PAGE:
Not once entering Wednesday had they lost more than three straight or won more than six consecutively.
That might be changing. And for the worse.
The Indians have dropped four straight for the first time this season after falling, 9-6, to the last-place Rangers on Wednesday in front of 25,721 at Jacobs Field.
And few losses will come in more disappointing fashion for the Tribe than this one, if only because of the feeling that they handed this one away.
How's that? Rookie reliever Jensen Lewis' pair of ill-fated defensive decisions led to a 10th-inning unraveling, the bullpen gave away a late lead and the club's clutch hitting went stagnant.
"This is probably the lowest our team has been this year," third baseman Casey Blake said.
Everything the Tribe did so well in the first half has vanished in a stretch that's seen them drop 15 of their last 24 and four straight series at The Jake.
"We're at a bump in the road right now," manager Eric Wedge said. "We're not playing very good baseball and we're not executing."
It's safe to say that execution part was in reference to Lewis' rough 10th inning.
With the game tied at 6, the inning started with Ramon Vazquez's single. Frank Catalanotto then tried to bunt the runner over to second, a strategy Lewis wanted to foil when the ball came almost directly back to him.
Bad move. Instead of taking the sure out at first base, Lewis fired a late throw to second. Vazquez slid in safely.
"An aggressive call," Wedge offered.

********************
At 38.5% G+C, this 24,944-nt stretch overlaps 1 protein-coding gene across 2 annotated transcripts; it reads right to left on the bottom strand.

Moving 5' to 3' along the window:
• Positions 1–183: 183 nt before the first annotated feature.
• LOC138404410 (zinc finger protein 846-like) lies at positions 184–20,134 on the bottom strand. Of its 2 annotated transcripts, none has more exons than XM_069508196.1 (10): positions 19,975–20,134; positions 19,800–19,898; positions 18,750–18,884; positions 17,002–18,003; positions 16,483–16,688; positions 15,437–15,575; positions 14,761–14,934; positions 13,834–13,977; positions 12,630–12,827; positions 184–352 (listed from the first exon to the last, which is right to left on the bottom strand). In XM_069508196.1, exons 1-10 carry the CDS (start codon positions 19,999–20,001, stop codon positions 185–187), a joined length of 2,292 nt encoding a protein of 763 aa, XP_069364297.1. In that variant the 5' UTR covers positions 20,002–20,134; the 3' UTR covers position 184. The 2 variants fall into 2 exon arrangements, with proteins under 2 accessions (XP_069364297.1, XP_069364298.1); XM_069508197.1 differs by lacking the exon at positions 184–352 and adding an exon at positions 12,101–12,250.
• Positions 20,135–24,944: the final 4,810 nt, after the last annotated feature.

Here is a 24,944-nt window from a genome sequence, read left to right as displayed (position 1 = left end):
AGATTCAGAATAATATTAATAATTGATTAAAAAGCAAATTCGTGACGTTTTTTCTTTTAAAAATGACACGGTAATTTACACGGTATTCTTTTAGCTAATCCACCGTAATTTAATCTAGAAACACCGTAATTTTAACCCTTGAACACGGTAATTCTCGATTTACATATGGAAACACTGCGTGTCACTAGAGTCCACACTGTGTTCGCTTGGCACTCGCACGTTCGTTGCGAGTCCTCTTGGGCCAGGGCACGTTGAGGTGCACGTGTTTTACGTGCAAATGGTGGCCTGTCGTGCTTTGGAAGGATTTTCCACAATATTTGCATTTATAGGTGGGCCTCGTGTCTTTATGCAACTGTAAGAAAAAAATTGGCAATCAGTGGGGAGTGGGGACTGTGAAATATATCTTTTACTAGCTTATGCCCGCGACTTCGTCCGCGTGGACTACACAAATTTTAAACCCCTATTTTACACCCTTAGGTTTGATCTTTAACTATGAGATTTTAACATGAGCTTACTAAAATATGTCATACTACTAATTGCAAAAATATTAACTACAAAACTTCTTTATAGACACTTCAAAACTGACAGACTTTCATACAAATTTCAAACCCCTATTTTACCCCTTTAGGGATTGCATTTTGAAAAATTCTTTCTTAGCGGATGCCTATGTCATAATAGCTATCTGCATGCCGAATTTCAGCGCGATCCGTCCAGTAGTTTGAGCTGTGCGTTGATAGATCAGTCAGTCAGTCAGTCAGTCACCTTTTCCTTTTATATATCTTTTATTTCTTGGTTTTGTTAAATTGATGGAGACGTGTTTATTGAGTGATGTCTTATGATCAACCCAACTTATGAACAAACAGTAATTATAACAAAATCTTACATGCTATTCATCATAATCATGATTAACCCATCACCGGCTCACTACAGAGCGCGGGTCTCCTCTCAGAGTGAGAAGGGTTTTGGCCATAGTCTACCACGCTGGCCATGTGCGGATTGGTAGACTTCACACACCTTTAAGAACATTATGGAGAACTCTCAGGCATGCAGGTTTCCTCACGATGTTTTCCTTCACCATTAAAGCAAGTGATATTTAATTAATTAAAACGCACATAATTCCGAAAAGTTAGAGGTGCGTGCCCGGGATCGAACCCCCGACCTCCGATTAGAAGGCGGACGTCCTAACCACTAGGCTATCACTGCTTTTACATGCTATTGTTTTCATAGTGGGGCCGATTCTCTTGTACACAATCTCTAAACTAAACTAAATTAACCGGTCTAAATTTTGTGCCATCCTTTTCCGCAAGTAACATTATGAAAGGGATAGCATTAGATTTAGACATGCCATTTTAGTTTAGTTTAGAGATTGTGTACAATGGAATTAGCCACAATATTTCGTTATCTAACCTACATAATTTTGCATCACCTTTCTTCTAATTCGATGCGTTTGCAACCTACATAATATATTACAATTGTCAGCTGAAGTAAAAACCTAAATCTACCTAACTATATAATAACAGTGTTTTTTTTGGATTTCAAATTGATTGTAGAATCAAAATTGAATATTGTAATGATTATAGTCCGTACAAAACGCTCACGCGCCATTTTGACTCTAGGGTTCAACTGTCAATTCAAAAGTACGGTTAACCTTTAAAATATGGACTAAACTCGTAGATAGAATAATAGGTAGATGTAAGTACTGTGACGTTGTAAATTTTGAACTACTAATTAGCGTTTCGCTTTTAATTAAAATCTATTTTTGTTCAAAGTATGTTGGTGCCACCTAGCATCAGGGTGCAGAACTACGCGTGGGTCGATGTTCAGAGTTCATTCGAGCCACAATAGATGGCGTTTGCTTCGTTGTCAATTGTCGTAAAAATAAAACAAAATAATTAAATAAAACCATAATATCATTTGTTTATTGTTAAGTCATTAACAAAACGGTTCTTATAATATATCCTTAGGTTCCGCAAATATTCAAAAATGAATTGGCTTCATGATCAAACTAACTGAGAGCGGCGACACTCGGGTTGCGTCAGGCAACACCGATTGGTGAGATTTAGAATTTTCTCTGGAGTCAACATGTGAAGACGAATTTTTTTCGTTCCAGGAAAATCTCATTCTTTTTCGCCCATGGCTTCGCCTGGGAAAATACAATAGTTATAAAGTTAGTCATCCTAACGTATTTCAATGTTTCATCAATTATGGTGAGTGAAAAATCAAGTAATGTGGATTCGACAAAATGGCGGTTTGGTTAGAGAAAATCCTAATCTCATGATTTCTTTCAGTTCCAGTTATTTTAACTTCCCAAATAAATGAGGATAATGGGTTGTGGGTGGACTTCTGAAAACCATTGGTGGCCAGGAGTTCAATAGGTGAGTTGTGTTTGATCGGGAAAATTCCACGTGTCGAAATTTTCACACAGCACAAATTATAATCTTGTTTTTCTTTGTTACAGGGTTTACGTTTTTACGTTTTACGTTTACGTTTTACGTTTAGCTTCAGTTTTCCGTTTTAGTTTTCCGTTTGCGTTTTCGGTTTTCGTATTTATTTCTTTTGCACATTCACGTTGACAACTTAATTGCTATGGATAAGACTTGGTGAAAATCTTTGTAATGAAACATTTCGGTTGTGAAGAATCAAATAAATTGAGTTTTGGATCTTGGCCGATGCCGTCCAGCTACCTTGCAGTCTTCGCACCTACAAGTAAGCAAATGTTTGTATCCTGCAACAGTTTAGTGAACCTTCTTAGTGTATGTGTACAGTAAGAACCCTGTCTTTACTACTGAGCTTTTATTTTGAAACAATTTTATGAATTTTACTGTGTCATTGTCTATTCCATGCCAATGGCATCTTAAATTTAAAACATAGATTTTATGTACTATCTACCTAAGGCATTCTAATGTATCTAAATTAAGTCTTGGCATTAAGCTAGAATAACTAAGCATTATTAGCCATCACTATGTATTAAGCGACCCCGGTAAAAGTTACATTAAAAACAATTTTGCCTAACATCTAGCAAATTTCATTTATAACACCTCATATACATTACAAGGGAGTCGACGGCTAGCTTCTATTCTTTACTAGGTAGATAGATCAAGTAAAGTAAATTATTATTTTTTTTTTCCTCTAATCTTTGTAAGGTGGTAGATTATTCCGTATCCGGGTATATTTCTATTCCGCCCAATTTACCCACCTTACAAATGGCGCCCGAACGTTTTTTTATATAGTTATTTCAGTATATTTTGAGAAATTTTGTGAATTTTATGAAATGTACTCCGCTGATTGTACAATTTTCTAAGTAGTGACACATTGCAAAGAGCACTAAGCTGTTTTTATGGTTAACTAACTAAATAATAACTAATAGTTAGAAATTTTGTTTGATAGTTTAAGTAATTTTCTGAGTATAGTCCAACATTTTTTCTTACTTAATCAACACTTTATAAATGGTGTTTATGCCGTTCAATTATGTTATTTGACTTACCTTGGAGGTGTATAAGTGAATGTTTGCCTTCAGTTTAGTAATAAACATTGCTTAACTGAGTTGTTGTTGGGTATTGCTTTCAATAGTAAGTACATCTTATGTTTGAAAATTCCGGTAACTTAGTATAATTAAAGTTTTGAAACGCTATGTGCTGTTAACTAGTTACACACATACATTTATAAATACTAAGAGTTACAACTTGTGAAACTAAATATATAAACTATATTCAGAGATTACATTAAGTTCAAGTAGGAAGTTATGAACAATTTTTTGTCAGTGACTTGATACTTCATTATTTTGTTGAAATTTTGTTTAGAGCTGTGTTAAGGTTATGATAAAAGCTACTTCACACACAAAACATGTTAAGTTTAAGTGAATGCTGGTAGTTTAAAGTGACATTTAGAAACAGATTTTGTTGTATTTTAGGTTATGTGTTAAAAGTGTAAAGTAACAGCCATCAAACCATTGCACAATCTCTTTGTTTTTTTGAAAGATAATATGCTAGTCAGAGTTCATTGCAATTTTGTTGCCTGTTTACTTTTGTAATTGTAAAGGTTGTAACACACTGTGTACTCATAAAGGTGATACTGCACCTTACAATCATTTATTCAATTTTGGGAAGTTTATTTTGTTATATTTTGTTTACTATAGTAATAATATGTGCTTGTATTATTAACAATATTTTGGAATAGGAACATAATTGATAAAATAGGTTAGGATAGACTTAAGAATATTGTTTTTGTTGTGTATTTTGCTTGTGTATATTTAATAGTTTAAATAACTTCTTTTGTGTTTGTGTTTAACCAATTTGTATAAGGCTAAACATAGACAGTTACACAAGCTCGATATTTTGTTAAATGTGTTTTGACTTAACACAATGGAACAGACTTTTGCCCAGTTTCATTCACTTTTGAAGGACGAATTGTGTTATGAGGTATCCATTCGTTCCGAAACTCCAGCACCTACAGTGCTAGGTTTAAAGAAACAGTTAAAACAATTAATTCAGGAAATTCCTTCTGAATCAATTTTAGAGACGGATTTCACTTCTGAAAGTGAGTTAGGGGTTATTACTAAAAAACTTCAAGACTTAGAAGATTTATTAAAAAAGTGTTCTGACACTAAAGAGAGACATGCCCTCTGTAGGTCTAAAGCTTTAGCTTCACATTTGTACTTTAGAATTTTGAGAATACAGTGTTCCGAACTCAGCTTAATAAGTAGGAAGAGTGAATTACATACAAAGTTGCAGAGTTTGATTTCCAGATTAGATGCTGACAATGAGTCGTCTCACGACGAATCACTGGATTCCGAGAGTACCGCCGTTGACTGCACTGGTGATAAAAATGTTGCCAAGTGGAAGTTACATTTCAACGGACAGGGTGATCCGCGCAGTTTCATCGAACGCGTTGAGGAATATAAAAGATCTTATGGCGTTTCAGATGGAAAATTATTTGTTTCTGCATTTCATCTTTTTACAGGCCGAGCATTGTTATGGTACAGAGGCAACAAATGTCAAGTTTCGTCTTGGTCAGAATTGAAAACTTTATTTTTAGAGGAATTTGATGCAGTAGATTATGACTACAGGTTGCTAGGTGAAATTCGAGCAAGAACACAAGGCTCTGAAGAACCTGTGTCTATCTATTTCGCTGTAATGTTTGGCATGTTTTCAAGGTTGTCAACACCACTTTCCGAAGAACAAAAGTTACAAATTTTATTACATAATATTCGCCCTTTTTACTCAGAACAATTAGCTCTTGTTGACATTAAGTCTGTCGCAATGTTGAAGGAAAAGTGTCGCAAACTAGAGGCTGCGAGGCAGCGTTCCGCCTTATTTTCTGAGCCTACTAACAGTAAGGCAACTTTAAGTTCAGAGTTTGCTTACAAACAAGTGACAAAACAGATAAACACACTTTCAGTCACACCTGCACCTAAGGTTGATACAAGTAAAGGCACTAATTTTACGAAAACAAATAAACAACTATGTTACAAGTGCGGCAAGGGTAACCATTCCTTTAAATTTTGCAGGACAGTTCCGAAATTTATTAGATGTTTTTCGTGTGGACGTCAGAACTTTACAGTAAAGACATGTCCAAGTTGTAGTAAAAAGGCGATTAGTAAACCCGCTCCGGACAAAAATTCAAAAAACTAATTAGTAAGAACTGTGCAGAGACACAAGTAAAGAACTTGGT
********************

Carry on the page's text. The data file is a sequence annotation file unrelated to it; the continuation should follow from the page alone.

The Rangers then had Ian Kinsler sacrifice the pair over to second and third. Once again, however, Lewis eyed the lead runner. But Lewis staggered as he looked to third, and twisting back to first base, he sent a throw in the dirt that Mike Rouse, who was covering first, was unable to handle.
The play allowed Vazquez to score what ultimately would prove the game-winning run.
"It's unfortunate what happened," Lewis said. "It ended up being the difference."
Three batters and one out later, Lewis was walking off the field to a scattering of boos with the Indians trailing by three.
Yet even while it was Lewis' mistake-filled inning that officially began the fans' fire drill procession to the exits, the Tribe's real concern was why it had to come to that. Why after starter Paul Byrd tossed 5 1/3 innings of four-run ball, and left the bullpen with a 6-4 lead, would the Indians still be playing past 11 p.m.?
The answer lies in the Tribe's bats, which went missing against a mediocre Texas bullpen after knocking starter John Rheinecker out after 4 1/3 innings. And in a rare misstep by setup man Rafael Betancourt, whose 1.30 ERA coming in was third-best in the American League.
With two outs, runners on first and second and the Tribe ahead, 6-4, in the seventh inning, Betancourt allowed a game-tying double off the left-field wall to Catalanotto. It was just the sixth time in 50 games the Indians have fallen when leading after six innings.
Asked if he was frustrated, Wedge simply said, "Well, that's something I've got to keep under control. And I try to do that."
As do his players.
"We've still got plenty of reasons to be optimistic," Blake said. "There's still two months left."
Though, of course, the Tribe knows it better soon start making something out of that time.
"It's time for us to answer," Byrd said. "This team has shown character all year long through some of the things we've encountered, from snow to injuries to playing in different stadiums to this crazy schedule. This is just one of those times we need to respond."
David Briggs is an associate reporter for MLB.com. This story was not subject to the approval of Major League Baseball or its clubs.